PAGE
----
22.10.2014

Russias Orthodox Church must not follow Putins rhetoric of inciting hatred towards Ukrainians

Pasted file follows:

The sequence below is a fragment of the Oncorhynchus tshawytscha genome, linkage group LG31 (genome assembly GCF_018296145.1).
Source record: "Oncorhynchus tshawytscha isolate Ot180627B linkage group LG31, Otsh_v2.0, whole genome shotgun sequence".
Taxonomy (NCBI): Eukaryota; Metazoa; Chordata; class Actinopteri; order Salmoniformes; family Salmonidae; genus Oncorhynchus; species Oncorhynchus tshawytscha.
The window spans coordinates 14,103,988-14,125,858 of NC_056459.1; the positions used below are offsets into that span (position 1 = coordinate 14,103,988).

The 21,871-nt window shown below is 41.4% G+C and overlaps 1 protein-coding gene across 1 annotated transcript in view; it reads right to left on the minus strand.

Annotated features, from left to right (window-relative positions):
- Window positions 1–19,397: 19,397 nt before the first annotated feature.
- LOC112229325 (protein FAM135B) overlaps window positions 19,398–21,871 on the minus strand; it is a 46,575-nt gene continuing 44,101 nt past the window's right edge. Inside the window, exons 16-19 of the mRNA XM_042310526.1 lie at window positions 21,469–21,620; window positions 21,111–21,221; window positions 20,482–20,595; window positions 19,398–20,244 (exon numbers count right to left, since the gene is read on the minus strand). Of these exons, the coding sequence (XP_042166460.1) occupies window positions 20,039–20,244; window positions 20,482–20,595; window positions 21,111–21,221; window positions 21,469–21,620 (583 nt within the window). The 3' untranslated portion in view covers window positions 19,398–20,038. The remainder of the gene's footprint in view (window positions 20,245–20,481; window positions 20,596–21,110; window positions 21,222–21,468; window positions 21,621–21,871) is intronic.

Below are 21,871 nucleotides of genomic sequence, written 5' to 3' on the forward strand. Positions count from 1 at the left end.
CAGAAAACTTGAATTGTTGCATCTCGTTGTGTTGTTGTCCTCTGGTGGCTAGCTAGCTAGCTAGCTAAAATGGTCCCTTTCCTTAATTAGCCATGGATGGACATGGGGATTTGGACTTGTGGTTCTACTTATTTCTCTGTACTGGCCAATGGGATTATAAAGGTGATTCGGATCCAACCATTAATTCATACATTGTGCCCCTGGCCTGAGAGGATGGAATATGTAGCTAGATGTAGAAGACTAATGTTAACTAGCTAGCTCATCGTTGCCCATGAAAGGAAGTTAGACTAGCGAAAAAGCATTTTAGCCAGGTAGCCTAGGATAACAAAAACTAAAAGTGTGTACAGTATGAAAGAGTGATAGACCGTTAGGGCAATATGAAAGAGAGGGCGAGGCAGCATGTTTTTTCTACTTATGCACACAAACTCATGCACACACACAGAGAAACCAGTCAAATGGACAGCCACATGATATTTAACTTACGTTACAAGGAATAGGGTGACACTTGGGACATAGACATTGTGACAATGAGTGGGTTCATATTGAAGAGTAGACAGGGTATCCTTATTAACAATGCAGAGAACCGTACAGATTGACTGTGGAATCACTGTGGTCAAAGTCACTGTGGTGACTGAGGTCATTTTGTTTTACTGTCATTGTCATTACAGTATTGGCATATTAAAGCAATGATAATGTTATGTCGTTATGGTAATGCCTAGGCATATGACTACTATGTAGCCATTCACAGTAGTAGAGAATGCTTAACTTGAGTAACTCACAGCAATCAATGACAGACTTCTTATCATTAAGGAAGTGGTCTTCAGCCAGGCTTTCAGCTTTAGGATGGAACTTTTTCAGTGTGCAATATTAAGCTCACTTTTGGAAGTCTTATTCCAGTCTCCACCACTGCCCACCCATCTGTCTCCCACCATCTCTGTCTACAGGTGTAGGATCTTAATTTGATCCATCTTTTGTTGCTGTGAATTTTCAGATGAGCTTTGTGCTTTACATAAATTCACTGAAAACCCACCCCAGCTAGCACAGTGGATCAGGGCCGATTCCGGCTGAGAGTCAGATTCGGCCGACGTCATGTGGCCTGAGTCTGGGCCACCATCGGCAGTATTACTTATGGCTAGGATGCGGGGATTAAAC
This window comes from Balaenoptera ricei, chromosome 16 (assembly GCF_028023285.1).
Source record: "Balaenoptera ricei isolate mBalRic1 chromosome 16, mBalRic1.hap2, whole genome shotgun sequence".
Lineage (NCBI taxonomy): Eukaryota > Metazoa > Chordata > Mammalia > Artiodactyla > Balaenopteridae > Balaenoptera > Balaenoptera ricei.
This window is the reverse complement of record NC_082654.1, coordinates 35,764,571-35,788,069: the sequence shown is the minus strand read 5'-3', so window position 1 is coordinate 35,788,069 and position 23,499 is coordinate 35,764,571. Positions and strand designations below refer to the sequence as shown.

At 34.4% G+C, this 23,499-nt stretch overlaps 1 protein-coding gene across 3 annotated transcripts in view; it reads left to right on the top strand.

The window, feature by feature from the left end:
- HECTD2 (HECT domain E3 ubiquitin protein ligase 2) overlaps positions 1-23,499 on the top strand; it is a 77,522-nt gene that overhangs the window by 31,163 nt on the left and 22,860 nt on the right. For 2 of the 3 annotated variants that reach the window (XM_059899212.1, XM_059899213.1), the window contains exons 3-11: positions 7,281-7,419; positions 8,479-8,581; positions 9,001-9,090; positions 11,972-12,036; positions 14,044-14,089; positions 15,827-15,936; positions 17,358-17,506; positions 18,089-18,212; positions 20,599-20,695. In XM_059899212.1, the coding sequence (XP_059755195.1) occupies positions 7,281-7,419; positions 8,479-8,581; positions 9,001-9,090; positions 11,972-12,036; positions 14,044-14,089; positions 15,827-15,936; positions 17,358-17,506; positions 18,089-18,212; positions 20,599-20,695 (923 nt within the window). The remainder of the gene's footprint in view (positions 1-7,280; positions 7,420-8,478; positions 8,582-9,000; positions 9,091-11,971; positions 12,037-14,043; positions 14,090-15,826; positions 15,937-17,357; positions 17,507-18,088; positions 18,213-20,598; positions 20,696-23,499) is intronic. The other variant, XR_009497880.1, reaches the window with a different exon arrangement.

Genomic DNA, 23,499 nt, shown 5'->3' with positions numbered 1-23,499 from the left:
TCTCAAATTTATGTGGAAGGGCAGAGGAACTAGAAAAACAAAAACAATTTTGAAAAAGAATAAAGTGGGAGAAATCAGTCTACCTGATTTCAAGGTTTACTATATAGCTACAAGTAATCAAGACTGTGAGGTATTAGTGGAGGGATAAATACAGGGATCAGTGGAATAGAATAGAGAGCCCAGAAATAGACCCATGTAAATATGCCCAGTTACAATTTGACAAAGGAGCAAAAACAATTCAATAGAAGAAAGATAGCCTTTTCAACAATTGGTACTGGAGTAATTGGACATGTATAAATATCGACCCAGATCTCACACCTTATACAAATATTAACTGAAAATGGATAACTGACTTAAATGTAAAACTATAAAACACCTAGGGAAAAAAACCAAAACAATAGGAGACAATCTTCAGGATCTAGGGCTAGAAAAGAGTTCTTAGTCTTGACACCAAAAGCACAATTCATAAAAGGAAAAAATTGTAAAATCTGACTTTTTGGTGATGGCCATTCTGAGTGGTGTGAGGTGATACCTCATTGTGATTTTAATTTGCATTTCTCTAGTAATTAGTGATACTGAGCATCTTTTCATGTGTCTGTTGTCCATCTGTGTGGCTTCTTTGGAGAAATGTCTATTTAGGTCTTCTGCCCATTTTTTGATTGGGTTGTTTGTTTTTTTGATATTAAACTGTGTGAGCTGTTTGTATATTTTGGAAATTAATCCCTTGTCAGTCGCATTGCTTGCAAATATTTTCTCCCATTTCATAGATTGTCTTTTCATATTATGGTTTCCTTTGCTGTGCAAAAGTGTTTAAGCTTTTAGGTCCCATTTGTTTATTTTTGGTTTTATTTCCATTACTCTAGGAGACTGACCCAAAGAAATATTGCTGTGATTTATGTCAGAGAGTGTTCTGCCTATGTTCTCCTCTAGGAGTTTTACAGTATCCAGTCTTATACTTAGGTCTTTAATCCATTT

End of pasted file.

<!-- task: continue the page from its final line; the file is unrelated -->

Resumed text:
Andy Hunder photo (2) - CopyLast week?s synod of bishops at the Vatican has been making headlines across international media concentrating on issues of homosexuality and divorce. One incident that the media has widely omitted to report is the scathing public verbal assault by the Russian Orthodox Church against the Church in Ukraine. Bishop Hilarion, the Russian Orthodox Church?s external affairs envoy who was a guest of the synod, raised eyebrows of the synod fathers when he venomously attacked the Catholic Church in Ukraine. Using very non-ecumenical and undiplomatic language the Moscow cleric labelled the Kyiv Church?s union with Rome as ?a bleeding wound on the body of the Christendom.? Hilarion, already dubbed as ?Bishop Hilarious? by some Vatican observers, demonstrated a great example of how not to make friends while visiting a global church gathering. His words echoed the propaganda that has been blaring out of a very well-oiled Kremlin-backed disinformation juggernaut, which has been demonising Ukrainians ever since the start of the crisis in Ukraine. Bishop Hilarion?s reference to the Ukrainian Church?s 16th century reunification with the Church of Rome, when the Church in Kyiv opted for closer ties with the Western Church and accepting the primacy of the Pope, while at the same time preserving an alluring Orthodox liturgy and Eastern Christian traditions, including married clergy. The crux of the issue seems to be that, with Vladimir Putin rapidly losing influence and control over Ukraine, alarm bells are ringing at the Russian Orthodox Church?s HQ in Moscow as it strives to keep its domination over Ukraine. The Ukrainian Greco-Catholic Church preferred to be under Rome as opposed to Moscow from the 16th century. It has the best of both worlds, belonging to the global family of the Catholic Church, with access to the best education resources, partnership with religious leaders in the western world and also the traditions of the Eastern Church. Walk in to any church in western Ukraine and you would have a challenge in defining which religious denomination ? Orthodox or Greco-Catholic ? the place of worship belongs to. ?This model is deemed as a distinctive example of bridging East and West together. The Ukrainian Greco-Catholic Church, disrespectfully nicknamed as ?Uniate? by the Russians, has been a thorn in the side of Moscow for decades ? it was banned by Stalin and until 1989 it was the largest prohibited religious organisation in the world. Its bishops and priests were persecuted and sent to Siberian labour camps for not succumbing to Soviet authoritarian rule from Moscow. The Russian Orthodox Church and the Ukrainian Greco-Catholics have differing positions on the relationship between Church and State. The Catholic Church in Ukraine has continuously opposed undemocratic regimes. During the protests in the Ukrainian capital earlier this year, clergy of the Church prayed collectively with the people on the Maidan, together with rabbis, Muslim clerics, and Orthodox and Protestant churchmen. Ukrainian Greco-Catholic clergy were among the first to publicly speak out against a corrupt regime in Ukraine and openly support freedom of speech, rule of law and human dignity. Critics of the Moscow Patriarchate who gained access to KGB archive documents in the early 1990s, argue that during the Soviet era the Russian Orthodox Church was "practically a subsidiary, a sister company of the KGB,? the ruthless Soviet security service.? A former chairman of Soviet Council on Religious Affairs, has admitted that: "Not a single candidate for the office of bishop or any other high-ranking office, much less a member of Holy Synod, went through without confirmation by the KGB.? Today Russia?s political leaders and top clerics also seem to be building an extraordinarily close relationship. The Russian Orthodox Church has claimed, debatably, that it has exclusive jurisdiction over the Orthodox Christians living in most of the former member republics of the USSR, including millions of Ukrainians. By aligning itself so closely to Vladimir Putin the Moscow Patriarchate will inescapably squander its influence in Ukraine. It is being perceived as succumbing under the dominance of the Russian State as opposed to following a monotheistic religion based on the life and teachings of Jesus. Talking about a reconciliation between Russia and Ukraine today, in the midst of a war, is an exceedingly daring path to embark on. However, Patriarch Sviatoslav Shevchuk, Head of the Ukrainian Greco-Catholic Church, recently said: "We regret that [Russian] state propaganda is creating an image of Ukraine as an enemy. We just want an open and honest dialogue, which might eventually lead, one day, to reconciliation." Any future reconciliation between Ukrainians and Russians will require the Church in both countries to play a leading role, analogous to the vanguard position that the Churches in Poland and Ukraine manifested in reconciling Ukrainians and Poles only a few years ago. ?Blessed are the peacemakers: for they shall be called the children of God.? Let us hope that today?s Church leaders will dwell upon these words of the founder and central figure of the organisation that they represent. Andy Hunder is Director of the Ukrainian Institute in London ??  




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